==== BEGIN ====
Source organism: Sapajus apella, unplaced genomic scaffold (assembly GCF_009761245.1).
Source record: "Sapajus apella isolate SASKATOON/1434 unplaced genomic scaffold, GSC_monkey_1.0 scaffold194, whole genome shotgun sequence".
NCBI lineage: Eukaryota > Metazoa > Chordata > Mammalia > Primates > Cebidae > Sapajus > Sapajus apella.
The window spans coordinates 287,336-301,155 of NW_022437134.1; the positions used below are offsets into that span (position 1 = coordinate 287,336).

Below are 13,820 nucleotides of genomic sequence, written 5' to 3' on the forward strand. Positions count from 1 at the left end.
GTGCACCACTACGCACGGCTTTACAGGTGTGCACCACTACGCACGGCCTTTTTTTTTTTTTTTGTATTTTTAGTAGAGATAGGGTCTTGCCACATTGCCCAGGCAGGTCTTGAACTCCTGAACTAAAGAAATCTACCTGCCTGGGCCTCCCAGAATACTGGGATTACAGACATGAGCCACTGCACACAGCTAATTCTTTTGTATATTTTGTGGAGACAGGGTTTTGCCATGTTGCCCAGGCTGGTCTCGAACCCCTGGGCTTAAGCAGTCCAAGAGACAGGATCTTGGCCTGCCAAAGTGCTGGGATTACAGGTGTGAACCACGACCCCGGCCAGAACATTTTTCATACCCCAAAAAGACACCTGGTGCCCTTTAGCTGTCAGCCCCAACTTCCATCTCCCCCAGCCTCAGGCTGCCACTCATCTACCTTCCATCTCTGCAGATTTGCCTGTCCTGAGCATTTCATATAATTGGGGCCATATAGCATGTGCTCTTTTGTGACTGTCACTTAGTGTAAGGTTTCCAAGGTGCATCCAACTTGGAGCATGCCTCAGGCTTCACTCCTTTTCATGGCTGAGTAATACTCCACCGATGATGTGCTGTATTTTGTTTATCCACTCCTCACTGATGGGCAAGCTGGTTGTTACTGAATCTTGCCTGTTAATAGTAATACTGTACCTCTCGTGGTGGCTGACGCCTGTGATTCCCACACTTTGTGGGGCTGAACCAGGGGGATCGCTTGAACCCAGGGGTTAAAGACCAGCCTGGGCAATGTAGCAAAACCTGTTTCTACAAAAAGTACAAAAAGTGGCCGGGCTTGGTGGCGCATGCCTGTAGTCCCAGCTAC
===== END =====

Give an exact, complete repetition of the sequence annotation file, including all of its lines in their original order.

Source organism: Sapajus apella, unplaced genomic scaffold (assembly GCF_009761245.1).
Source record: "Sapajus apella isolate SASKATOON/1434 unplaced genomic scaffold, GSC_monkey_1.0 scaffold194, whole genome shotgun sequence".
NCBI lineage: Eukaryota > Metazoa > Chordata > Mammalia > Primates > Cebidae > Sapajus > Sapajus apella.
The window spans coordinates 287,336-301,155 of NW_022437134.1; the positions used below are offsets into that span (position 1 = coordinate 287,336).

Below are 13,820 nucleotides of genomic sequence, written 5' to 3' on the forward strand. Positions count from 1 at the left end.
GTGCACCACTACGCACGGCTTTACAGGTGTGCACCACTACGCACGGCCTTTTTTTTTTTTTTTGTATTTTTAGTAGAGATAGGGTCTTGCCACATTGCCCAGGCAGGTCTTGAACTCCTGAACTAAAGAAATCTACCTGCCTGGGCCTCCCAGAATACTGGGATTACAGACATGAGCCACTGCACACAGCTAATTCTTTTGTATATTTTGTGGAGACAGGGTTTTGCCATGTTGCCCAGGCTGGTCTCGAACCCCTGGGCTTAAGCAGTCCAAGAGACAGGATCTTGGCCTGCCAAAGTGCTGGGATTACAGGTGTGAACCACGACCCCGGCCAGAACATTTTTCATACCCCAAAAAGACACCTGGTGCCCTTTAGCTGTCAGCCCCAACTTCCATCTCCCCCAGCCTCAGGCTGCCACTCATCTACCTTCCATCTCTGCAGATTTGCCTGTCCTGAGCATTTCATATAATTGGGGCCATATAGCATGTGCTCTTTTGTGACTGTCACTTAGTGTAAGGTTTCCAAGGTGCATCCAACTTGGAGCATGCCTCAGGCTTCACTCCTTTTCATGGCTGAGTAATACTCCACCGATGATGTGCTGTATTTTGTTTATCCACTCCTCACTGATGGGCAAGCTGGTTGTTACTGAATCTTGCCTGTTAATAGTAATACTGTACCTCTCGTGGTGGCTGACGCCTGTGATTCCCACACTTTGTGGGGCTGAACCAGGGGGATCGCTTGAACCCAGGGGTTAAAGACCAGCCTGGGCAATGTAGCAAAACCTGTTTCTACAAAAAGTACAAAAAGTGGCCGGGCTTGGTGGCGCATGCCTGTAGTCCCAGCTAC